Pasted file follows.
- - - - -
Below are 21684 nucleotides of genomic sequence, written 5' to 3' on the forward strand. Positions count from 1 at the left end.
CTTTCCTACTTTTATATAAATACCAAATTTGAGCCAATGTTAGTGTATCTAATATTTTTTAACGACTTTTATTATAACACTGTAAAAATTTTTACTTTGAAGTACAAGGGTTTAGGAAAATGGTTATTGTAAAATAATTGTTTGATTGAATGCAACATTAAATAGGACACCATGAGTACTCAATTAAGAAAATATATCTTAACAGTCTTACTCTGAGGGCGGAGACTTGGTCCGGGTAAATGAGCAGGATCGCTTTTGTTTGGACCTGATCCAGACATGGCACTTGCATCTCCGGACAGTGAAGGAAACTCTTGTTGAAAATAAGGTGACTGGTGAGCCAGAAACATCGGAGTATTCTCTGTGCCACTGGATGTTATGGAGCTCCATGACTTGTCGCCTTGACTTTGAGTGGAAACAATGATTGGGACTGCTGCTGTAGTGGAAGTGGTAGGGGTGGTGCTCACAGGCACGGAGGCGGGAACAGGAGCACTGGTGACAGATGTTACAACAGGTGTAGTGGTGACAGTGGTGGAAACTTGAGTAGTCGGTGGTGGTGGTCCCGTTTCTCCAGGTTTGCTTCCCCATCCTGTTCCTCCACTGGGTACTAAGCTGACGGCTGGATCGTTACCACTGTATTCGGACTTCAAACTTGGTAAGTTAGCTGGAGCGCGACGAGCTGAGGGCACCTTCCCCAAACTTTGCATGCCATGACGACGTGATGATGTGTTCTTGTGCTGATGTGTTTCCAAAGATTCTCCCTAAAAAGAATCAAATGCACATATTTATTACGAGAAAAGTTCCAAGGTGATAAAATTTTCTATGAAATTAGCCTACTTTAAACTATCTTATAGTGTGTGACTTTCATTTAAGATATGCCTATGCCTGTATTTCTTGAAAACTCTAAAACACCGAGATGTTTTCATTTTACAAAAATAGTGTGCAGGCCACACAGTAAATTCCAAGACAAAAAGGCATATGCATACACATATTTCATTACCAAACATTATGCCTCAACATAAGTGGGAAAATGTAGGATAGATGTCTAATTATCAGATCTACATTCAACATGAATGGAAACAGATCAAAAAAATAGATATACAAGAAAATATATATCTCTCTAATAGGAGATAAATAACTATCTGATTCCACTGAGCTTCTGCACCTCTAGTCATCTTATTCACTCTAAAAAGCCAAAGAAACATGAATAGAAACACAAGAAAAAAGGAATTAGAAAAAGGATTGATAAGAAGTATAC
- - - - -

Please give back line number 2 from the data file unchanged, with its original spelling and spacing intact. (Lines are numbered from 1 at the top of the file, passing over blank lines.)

CTTTCCTACTTTTATATAAATACCAAATTTGAGCCAATGTTAGTGTATCTAATATTTTTTAACGACTTTTATTATAACACTGTAAAAATTTTTACTTTGAAGTACAAGGGTTTAGGAAAATGGTTATTGTAAAATAATTGTTTGATTGAATGCAACATTAAATAGGACACCATGAGTACTCAATTAAGAAAATATATCTTAACAGTCTTACTCTGAGGGCGGAGACTTGGTCCGGGTAAATGAGCAGGATCGCTTTTGTTTGGACCTGATCCAGACATGGCACTTGCATCTCCGGACAGTGAAGGAAACTCTTGTTGAAAATAAGGTGACTGGTGAGCCAGAAACATCGGAGTATTCTCTGTGCCACTGGATGTTATGGAGCTCCATGACTTGTCGCCTTGACTTTGAGTGGAAACAATGATTGGGACTGCTGCTGTAGTGGAAGTGGTAGGGGTGGTGCTCACAGGCACGGAGGCGGGAACAGGAGCACTGGTGACAGATGTTACAACAGGTGTAGTGGTGACAGTGGTGGAAACTTGAGTAGTCGGTGGTGGTGGTCCCGTTTCTCCAGGTTTGCTTCCCCATCCTGTTCCTCCACTGGGTACTAAGCTGACGGCTGGATCGTTACCACTGTATTCGGACTTCAAACTTGGTAAGTTAGCTGGAGCGCGACGAGCTGAGGGCACCTTCCCCAAACTTTGCATGCCATGACGACGTGATGATGTGTTCTTGTGCTGATGTGTTTCCAAAGATTCTCCCTAAAAAGAATCAAATGCACATATTTATTACGAGAAAAGTTCCAAGGTGATAAAATTTTCTATGAAATTAGCCTACTTTAAACTATCTTATAGTGTGTGACTTTCATTTAAGATATGCCTATGCCTGTATTTCTTGAAAACTCTAAAACACCGAGATGTTTTCATTTTACAAAAATAGTGTGCAGGCCACACAGTAAATTCCAAGACAAAAAGGCATATGCATACACATATTTCATTACCAAACATTATGCCTCAACATAAGTGGGAAAATGTAGGATAGATGTCTAATTATCAGATCTACATTCAACATGAATGGAAACAGATCAAAAAAATAGATATACAAGAAAATATATATCTCTCTAATAGGAGATAAATAACTATCTGATTCCACTGAGCTTCTGCACCTCTAGTCATCTTATTCACTCTAAAAAGCCAAAGAAACATGAATAGAAACACAAGAAAAAAGGAATTAGAAAAAGGATTGATAAGAAGTATAC